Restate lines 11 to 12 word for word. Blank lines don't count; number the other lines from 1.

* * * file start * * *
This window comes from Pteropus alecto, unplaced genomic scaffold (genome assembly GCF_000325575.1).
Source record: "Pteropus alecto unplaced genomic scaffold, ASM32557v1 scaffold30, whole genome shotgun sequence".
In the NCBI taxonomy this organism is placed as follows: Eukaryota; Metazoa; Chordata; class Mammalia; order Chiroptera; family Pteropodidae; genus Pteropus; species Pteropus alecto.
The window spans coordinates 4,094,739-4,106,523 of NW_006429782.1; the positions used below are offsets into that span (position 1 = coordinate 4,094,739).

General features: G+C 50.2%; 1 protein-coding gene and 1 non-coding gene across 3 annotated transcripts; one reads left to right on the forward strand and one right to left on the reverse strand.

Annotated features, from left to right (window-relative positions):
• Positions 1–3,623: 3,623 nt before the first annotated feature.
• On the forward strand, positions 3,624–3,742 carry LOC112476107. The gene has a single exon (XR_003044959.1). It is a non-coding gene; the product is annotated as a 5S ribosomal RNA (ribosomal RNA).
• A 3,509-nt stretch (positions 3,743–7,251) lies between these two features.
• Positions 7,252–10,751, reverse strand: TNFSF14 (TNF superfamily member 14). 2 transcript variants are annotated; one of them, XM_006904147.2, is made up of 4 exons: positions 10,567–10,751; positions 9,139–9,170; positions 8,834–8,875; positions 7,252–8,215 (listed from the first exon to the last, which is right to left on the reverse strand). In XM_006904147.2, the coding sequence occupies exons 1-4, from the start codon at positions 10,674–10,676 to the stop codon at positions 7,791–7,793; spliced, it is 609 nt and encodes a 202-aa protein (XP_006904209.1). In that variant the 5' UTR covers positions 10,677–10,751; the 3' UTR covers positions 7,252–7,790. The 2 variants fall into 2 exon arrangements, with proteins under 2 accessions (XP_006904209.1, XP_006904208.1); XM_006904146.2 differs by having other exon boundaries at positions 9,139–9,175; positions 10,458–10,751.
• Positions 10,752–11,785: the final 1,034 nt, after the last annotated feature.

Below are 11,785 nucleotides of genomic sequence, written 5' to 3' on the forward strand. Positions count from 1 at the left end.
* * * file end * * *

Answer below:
• Positions 10,752–11,785: the final 1,034 nt, after the last annotated feature.

Below are 11,785 nucleotides of genomic sequence, written 5' to 3' on the forward strand. Positions count from 1 at the left end.